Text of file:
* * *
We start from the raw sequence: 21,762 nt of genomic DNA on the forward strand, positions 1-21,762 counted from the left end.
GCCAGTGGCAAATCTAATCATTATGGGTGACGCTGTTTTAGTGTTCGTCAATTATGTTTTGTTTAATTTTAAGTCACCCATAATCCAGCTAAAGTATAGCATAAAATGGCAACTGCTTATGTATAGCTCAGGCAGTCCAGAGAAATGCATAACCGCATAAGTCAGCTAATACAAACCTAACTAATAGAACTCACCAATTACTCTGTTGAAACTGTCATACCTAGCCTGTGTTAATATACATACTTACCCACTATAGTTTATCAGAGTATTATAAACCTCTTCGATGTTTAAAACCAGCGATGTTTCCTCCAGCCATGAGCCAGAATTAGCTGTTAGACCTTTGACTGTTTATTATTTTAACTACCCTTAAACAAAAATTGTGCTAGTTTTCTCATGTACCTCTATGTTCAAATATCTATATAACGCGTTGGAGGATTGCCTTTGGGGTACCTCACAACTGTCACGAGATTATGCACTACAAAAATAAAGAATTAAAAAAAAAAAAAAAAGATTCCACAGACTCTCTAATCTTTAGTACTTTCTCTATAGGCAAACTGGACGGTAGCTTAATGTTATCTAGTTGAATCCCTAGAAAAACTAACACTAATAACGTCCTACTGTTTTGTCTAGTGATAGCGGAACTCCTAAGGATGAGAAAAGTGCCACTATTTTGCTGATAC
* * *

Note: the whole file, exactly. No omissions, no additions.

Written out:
We start from the raw sequence: 21,762 nt of genomic DNA on the forward strand, positions 1-21,762 counted from the left end.
GCCAGTGGCAAATCTAATCATTATGGGTGACGCTGTTTTAGTGTTCGTCAATTATGTTTTGTTTAATTTTAAGTCACCCATAATCCAGCTAAAGTATAGCATAAAATGGCAACTGCTTATGTATAGCTCAGGCAGTCCAGAGAAATGCATAACCGCATAAGTCAGCTAATACAAACCTAACTAATAGAACTCACCAATTACTCTGTTGAAACTGTCATACCTAGCCTGTGTTAATATACATACTTACCCACTATAGTTTATCAGAGTATTATAAACCTCTTCGATGTTTAAAACCAGCGATGTTTCCTCCAGCCATGAGCCAGAATTAGCTGTTAGACCTTTGACTGTTTATTATTTTAACTACCCTTAAACAAAAATTGTGCTAGTTTTCTCATGTACCTCTATGTTCAAATATCTATATAACGCGTTGGAGGATTGCCTTTGGGGTACCTCACAACTGTCACGAGATTATGCACTACAAAAATAAAGAATTAAAAAAAAAAAAAAAAGATTCCACAGACTCTCTAATCTTTAGTACTTTCTCTATAGGCAAACTGGACGGTAGCTTAATGTTATCTAGTTGAATCCCTAGAAAAACTAACACTAATAACGTCCTACTGTTTTGTCTAGTGATAGCGGAACTCCTAAGGATGAGAAAAGTGCCACTATTTTGCTGATAC